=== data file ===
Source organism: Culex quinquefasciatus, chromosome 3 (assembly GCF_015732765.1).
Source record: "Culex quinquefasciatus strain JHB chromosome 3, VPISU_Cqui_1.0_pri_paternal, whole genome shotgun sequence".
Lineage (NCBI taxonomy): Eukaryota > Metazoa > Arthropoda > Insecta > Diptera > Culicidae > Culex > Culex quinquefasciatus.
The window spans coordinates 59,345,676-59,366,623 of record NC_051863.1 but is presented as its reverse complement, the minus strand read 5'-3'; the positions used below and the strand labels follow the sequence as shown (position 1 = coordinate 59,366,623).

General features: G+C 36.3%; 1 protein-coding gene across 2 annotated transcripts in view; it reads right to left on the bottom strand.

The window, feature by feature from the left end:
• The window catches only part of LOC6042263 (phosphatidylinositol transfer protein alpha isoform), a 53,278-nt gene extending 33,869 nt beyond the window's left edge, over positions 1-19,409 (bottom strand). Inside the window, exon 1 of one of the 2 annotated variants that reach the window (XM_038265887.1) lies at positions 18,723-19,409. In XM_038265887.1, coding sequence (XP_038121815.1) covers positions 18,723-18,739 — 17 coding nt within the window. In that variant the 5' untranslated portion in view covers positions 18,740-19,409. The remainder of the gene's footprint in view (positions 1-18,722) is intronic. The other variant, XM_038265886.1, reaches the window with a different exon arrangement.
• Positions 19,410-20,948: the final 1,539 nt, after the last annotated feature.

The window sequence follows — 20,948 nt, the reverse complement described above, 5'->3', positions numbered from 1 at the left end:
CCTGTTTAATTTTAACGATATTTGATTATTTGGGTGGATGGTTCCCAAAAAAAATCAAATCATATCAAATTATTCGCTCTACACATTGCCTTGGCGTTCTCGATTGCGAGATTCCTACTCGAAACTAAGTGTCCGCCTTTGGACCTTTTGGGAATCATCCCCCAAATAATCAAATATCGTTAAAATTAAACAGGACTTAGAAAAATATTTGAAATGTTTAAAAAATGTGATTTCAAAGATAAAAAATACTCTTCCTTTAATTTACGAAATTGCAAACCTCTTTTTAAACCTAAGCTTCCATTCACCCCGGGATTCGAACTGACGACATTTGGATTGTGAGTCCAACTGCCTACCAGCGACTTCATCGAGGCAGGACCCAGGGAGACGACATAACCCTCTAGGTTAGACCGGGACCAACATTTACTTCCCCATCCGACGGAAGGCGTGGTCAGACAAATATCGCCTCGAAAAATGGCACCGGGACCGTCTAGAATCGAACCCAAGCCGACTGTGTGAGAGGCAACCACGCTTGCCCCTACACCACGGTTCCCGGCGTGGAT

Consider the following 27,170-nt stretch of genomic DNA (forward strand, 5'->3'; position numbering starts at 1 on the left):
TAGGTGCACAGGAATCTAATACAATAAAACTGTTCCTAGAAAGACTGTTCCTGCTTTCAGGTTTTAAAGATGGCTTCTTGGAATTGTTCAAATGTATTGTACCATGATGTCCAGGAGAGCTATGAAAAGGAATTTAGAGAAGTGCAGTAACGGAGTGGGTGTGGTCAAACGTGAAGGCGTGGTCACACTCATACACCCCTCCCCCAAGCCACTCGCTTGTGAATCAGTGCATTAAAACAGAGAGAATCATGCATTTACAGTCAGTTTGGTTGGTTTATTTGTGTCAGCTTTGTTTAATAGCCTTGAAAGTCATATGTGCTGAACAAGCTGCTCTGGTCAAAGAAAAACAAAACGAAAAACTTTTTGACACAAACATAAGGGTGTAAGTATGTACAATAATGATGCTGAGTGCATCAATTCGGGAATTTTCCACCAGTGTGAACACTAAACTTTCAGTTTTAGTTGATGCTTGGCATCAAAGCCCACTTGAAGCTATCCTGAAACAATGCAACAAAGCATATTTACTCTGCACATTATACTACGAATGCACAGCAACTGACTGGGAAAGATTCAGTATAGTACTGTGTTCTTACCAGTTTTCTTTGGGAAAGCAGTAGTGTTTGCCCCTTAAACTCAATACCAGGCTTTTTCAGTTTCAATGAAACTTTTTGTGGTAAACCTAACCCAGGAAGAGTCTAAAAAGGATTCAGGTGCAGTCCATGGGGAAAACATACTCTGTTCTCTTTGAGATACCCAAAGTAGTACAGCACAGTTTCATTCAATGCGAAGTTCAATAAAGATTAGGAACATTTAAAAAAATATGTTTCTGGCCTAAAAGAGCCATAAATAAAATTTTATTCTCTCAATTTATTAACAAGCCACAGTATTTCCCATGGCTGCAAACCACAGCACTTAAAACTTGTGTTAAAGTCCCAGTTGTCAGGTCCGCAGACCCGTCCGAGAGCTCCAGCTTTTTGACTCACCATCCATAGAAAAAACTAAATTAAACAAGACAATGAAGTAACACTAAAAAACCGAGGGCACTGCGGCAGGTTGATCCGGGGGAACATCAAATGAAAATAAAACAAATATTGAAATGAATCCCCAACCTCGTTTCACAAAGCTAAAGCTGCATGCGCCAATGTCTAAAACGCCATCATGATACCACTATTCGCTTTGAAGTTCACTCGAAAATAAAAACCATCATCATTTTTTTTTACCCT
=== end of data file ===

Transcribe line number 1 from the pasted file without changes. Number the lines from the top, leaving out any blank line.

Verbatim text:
Source organism: Culex quinquefasciatus, chromosome 3 (assembly GCF_015732765.1).